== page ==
The U.S. proposed tariffs on goods from the European Union, totaling $4 billion, according to a recent article by Supply Chain Dive. Many of the items on the list are food-related—cheese, olives, meats, pasta and whiskey—but some metals and chemicals made the list as well.
Most of the controversy surrounding these tariffs stems from a dispute over aircraft subsidies. The Office of the U.S. Trade Representative will hold a hearing Aug. 5 on the list to discuss the implementation of these tariffs, which is still subject to change, pending the "decision of an arbitrator investigating the claims of harmful EU aircraft subsidies," the Supply Chain Dive article says.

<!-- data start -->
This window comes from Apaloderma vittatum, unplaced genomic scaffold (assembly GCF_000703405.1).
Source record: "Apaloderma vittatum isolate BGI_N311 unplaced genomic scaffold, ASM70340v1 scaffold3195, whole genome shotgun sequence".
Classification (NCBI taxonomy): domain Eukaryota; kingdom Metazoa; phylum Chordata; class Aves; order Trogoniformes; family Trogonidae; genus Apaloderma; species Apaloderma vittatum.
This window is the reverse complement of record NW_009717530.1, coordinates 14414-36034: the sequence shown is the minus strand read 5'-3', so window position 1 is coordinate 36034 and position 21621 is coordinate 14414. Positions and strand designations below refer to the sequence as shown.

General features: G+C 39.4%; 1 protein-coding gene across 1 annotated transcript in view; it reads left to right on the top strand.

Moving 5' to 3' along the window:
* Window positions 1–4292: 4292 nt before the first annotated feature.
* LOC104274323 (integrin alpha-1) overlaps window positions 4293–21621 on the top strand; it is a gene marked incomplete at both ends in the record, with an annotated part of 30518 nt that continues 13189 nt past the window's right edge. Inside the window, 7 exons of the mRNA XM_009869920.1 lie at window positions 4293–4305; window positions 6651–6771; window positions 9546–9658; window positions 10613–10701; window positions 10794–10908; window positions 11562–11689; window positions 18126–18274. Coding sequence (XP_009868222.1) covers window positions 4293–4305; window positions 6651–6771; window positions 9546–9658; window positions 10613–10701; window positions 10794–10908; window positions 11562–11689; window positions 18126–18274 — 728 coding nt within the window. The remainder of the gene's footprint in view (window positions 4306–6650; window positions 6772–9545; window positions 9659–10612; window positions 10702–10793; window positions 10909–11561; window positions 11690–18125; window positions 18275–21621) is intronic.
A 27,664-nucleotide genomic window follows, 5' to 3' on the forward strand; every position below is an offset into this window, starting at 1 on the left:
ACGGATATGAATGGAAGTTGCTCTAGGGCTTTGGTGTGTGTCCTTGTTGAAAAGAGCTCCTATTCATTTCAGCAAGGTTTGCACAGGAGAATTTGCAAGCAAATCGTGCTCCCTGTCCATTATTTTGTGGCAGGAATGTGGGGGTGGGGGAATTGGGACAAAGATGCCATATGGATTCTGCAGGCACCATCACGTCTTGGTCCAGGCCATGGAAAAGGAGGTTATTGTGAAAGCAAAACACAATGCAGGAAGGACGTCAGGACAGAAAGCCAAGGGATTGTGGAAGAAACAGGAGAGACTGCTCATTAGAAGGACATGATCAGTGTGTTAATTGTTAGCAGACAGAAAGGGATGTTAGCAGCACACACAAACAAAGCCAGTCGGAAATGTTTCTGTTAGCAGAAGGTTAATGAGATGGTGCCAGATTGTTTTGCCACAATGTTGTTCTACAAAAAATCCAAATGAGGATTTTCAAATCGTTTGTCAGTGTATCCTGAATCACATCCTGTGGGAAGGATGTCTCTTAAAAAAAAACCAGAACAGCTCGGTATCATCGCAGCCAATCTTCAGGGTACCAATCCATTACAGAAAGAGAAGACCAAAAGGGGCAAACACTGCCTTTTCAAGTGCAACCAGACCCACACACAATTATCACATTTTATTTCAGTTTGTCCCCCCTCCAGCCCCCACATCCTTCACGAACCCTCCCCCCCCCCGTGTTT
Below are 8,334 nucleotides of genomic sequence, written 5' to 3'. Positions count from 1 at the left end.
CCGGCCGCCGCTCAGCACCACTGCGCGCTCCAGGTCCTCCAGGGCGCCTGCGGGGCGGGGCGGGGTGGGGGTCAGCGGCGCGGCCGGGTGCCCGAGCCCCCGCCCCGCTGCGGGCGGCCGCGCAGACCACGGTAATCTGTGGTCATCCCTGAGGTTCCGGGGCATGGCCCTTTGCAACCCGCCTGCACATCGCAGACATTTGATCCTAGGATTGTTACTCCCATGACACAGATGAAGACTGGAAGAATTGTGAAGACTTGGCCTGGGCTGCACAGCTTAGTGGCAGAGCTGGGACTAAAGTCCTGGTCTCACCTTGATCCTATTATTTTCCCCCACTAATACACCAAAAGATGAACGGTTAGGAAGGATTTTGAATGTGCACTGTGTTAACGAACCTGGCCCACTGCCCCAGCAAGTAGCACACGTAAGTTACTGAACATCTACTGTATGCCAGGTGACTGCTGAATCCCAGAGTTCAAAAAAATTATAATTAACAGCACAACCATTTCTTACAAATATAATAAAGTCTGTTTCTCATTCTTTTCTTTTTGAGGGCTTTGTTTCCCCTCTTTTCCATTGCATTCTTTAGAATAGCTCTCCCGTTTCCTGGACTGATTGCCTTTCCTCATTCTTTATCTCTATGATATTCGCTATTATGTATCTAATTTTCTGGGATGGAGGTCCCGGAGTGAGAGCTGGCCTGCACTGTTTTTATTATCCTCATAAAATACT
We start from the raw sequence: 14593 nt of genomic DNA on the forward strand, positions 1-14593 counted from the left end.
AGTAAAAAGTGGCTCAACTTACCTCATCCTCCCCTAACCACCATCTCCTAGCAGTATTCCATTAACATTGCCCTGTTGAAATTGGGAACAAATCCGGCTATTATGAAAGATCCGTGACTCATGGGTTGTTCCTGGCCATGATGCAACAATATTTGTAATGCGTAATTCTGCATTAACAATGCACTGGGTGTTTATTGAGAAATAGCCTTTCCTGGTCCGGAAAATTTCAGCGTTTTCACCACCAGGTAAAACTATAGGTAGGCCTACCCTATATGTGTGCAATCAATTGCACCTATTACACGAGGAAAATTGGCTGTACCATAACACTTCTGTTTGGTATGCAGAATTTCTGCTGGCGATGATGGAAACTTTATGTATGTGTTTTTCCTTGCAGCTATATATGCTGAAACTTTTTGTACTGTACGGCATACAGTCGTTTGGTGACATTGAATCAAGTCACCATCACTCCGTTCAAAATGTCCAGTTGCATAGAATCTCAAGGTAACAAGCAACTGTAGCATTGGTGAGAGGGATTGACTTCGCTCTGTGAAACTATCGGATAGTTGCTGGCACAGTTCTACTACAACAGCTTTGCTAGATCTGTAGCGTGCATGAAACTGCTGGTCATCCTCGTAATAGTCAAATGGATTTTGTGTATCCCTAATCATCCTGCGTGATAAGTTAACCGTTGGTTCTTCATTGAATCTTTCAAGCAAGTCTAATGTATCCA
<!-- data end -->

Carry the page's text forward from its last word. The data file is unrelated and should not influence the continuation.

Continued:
These tariffs are under less time restrictions and hearings than the Chinese tariffs. The tariffs on EU goods can be implemented any time after the arbitrator makes a decision, which can happen before the public commenting period. Chinese tariffs cannot be imposed until after a seven-day rebuttal comment period after the last day of public comment.
—Christie Citranglo, editorial associate